Winners and losers from Premier League week 23 as Mohamed Salah nets crucial brace

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Salah's brace proved to be crucial at Anfield.

The Premier League was back for the last round of fixtures before the FA Cup weekend and it certainly wasn’t short of drama and entertainment.

Liverpool survived a huge scare from Crystal Palace to win yet again, whilst Manchester City’s victory over Huddersfield keeps them four points behind the leaders.

Harry Winks’ stoppage time winner ensured that injury-hit Spurs stay five points behind City, whilst Chelsea fell further behind the top three by losing to fifth placed Arsenal.

The Gunners and Manchester United are now only three points away from fourth place, with the battle for qualification for the UEFA Champions League intensifying.

Wolves’ entertaining 4-3 win over Leicester sees them leap into eighth place, but losses for West Ham and Everton keep them in 10th and 11th place respectively.

Southampton’s second win in succession and Burnley’s draw with Watford takes both sides three points away from the relegation zone, which is occupied by Cardiff, Fulham and Huddersfield, who all lost.

Who is peaking at just the right time and who’s getting worse? Here are our winners and losers.

Winners:

1) Diogo Jota – Wolves

The winger became only the second Portuguese player to score a hat-trick in the Premier League, the first being Cristiano Ronaldo.

Jota’s expert finishing proved to be the difference in a thrilling encounter with Leicester as he netted a late winner to snatch all three points for his side.

He’s had his fair share of injury problems recently, so this is a missive boost for his confidence as Wolves look to push for a Europa League spot.

A hat-trick for the Portuguese.

A hat-trick for the Portuguese.

2) Mohamed Salah – Liverpool

Salah has been Liverpool’s key man on multiple occasions already this season and he was the difference maker yet again as Liverpool battled to a 4-3 win over Palace.

His first goal was a clever finish with the outside of his left boot, whilst the second was tapped home from just a few centimetres after a howler by Palace goalkeeper Julian Speroni.

Salah did put a dampener on his performance with a clear dive, but he emerged with the last laugh at Anfield.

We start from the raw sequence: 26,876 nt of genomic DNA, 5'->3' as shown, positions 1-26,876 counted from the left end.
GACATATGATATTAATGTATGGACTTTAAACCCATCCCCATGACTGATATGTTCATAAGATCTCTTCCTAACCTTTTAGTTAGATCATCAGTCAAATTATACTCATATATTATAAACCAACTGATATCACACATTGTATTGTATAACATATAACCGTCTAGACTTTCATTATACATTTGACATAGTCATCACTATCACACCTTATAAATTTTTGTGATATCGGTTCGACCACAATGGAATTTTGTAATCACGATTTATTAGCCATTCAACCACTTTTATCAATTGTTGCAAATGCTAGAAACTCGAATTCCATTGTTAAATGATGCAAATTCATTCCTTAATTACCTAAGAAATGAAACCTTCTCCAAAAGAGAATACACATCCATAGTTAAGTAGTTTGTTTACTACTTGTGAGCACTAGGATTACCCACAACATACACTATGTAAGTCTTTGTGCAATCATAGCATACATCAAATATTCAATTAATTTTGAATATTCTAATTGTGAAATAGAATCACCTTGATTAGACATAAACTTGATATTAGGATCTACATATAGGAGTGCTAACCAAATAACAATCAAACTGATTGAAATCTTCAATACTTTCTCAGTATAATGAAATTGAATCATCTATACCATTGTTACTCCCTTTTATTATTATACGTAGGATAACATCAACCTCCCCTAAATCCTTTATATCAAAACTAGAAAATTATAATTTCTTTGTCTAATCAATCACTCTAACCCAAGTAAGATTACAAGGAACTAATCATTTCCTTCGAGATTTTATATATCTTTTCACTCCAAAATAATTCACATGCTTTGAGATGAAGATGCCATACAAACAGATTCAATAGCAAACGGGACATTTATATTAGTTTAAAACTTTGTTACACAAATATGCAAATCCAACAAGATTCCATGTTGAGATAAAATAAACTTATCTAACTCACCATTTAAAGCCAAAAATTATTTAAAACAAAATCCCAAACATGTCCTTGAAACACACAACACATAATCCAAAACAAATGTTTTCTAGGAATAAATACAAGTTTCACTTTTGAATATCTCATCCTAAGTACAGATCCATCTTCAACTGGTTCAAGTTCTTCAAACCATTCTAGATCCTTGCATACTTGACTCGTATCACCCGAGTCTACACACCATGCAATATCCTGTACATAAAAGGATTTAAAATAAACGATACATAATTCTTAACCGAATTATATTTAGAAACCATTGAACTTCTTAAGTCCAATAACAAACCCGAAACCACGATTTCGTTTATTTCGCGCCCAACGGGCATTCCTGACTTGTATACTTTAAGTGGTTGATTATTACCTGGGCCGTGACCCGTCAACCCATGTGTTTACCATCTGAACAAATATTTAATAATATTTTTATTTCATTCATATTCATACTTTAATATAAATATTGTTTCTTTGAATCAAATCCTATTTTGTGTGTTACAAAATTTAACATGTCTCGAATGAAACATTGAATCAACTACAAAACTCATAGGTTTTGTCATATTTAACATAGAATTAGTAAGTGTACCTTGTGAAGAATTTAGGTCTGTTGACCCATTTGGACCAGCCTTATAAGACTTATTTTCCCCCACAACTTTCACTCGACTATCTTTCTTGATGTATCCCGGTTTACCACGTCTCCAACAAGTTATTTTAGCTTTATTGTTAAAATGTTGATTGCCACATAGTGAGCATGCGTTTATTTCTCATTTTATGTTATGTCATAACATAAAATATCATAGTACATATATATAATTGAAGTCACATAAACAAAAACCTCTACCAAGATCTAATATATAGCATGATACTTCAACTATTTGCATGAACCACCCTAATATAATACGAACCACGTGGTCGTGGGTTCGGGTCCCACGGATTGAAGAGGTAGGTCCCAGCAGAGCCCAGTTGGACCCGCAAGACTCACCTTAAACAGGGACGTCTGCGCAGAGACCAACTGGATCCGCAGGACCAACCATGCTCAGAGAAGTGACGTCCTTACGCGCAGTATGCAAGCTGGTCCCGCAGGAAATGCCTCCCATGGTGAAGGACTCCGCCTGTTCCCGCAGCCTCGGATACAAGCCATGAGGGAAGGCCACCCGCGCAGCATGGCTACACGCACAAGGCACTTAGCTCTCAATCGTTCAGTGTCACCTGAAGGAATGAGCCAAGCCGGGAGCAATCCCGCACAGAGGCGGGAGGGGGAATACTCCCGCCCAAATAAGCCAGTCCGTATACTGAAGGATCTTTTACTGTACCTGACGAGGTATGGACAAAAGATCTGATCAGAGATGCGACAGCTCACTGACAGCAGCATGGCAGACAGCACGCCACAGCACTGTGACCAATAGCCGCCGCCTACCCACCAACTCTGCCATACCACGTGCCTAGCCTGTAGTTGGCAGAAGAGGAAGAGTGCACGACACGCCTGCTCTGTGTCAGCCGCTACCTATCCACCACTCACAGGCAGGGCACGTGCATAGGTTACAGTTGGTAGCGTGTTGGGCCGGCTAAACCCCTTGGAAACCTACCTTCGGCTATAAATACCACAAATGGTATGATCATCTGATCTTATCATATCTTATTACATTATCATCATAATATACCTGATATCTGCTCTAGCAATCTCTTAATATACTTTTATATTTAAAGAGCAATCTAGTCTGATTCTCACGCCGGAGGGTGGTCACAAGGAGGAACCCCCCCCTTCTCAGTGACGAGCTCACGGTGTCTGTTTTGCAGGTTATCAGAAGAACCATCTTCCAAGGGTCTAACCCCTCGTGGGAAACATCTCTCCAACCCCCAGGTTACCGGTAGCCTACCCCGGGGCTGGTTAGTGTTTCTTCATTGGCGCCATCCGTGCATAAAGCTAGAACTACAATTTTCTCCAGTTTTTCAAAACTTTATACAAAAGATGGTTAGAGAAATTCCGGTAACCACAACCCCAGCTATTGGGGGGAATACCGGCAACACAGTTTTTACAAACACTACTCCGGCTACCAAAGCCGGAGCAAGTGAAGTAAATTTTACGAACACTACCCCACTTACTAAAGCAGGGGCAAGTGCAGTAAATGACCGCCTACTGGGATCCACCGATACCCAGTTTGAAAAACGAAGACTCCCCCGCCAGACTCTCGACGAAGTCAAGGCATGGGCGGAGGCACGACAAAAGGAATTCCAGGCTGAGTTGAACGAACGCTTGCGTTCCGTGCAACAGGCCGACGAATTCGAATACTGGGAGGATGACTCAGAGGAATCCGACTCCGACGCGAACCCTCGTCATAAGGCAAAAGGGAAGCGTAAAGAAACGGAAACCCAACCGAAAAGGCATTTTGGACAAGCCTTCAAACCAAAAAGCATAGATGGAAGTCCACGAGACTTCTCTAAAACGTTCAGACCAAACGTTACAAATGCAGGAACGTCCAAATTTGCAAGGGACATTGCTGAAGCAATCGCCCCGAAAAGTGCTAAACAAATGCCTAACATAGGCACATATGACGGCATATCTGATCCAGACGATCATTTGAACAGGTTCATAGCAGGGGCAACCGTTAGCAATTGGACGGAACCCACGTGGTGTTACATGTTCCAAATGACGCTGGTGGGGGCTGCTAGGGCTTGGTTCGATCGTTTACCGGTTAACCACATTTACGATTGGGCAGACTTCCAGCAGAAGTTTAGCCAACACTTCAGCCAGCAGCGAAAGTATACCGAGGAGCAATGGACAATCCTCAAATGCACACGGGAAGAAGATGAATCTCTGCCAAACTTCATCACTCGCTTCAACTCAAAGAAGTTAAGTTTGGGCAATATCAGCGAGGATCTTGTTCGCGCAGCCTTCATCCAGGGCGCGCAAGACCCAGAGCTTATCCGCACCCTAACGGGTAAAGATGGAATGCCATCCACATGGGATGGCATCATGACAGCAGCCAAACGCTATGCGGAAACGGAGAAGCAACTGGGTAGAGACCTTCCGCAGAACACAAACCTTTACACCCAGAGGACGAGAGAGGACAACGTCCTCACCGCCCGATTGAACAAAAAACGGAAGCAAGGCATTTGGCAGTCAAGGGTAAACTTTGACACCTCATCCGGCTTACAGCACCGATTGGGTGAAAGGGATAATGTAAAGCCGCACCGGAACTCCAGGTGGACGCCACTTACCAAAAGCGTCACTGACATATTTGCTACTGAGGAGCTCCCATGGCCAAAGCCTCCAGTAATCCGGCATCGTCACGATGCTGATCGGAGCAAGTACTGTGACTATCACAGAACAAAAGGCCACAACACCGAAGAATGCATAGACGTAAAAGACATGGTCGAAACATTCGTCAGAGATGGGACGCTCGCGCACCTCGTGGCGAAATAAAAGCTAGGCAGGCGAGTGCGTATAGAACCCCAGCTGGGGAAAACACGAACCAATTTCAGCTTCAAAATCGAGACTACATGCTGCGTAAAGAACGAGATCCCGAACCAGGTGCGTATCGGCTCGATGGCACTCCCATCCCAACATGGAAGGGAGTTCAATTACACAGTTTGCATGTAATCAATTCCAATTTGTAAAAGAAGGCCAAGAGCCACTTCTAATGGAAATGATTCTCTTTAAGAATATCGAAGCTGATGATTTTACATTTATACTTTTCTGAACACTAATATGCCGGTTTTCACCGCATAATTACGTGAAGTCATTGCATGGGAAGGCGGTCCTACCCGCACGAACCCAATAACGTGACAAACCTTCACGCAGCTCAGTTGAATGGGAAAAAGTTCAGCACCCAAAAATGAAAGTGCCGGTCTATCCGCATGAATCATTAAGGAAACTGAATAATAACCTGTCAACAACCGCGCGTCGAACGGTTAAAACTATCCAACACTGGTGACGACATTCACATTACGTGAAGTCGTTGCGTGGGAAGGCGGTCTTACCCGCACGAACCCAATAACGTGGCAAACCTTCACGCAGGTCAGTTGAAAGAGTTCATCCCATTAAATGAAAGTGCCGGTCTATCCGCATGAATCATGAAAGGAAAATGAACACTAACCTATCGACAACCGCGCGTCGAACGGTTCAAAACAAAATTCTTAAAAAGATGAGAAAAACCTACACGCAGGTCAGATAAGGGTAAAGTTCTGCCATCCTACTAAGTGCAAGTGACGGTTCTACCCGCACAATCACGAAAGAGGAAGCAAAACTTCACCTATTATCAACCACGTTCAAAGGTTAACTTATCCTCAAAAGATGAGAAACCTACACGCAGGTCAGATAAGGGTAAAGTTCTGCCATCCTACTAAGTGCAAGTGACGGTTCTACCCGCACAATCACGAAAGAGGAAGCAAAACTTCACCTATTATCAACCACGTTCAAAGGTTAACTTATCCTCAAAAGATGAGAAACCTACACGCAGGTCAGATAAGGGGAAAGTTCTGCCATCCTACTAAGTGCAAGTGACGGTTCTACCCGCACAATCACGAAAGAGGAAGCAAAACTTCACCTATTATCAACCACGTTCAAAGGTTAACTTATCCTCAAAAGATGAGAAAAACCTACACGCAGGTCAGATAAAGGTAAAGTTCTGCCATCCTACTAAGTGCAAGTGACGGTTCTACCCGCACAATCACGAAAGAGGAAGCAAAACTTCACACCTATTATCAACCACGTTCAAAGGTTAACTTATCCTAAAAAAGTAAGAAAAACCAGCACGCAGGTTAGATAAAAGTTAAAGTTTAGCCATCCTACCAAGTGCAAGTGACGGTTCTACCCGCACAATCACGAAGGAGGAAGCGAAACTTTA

Salah proved decisive once again.

Salah proved decisive once again.

3) Fabian Schar – Newcastle United

Schar was only in the team because of an injury to Ciaran Clark and he took his opportunity with both hands.

The defender got his name on the scoresheet twice, his first a mesmeric solo run from the halfway line before a curling finish into the corner.

His second had an element of fortune as he prodded the ball into the net from a corner, but with a performance like that, Clark may find it hard to get back into the team.

Schar makes his mark.

Schar makes his mark.

Losers:

1) Lucas Digne – Everton

Digne has been one of the signings of the season so far but he had an afternoon to forget at the St Mary’s Stadium.

The left-back was matching Nathan Redmond stride for stride before he accidentally poked the ball into his own net from outside the box.

It was a brilliant finish from Digne, but sadly for him, it was at the wrong end of the pitch.

Not a goal to remember for Digne.

Not a goal to remember for Digne.

2) Andy Carroll – West Ham

Carroll was handed a start by Manuel Pellegrini in the absence of Marko Arnautovic but he failed to prove himself.

The Englishman had the best chance of the match from one yard out but somehow managed to blaze the ball over the bar.

Pellegrini admitted that his miss was a turning point in the match and with West Ham looking to sign a striker this month, Carroll’s future at the club doesn’t look bright.

A shocking miss from the West Ham striker.

A shocking miss from the West Ham striker.

3) Fernando Llorente – Tottenham

Another striker who got his chance to start for his club but failed to make it count.

Llorente made the worst possible start to the match against Fulham as he diverted the ball into his own net from a corner.

The experienced forward then had a couple of great headed chances to make up for his error, but he failed to trouble Sergio Rico in goal.

A night to forget for Llorente.

A night to forget for Llorente.

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An inability to adapt and turning on his players: Is Maurizio Sarri the new Jose Mourinho?

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Things are coming unstuck at Chelsea under Maurizio Sarri.

As criticisms go, calling your own players difficult to motivate is pretty damning.

So does Maurizio Sarri deserve sympathy? After all, it must be frustrating to spend months trying to instill a certain philosophy and style into his team, only to see it fail in the big moments. Not to mention watching your team get dominated for a second straight time in a big London derby. Chelsea have now travelled to Tottenham and Arsenal this season and lost by a combined score of 5-1.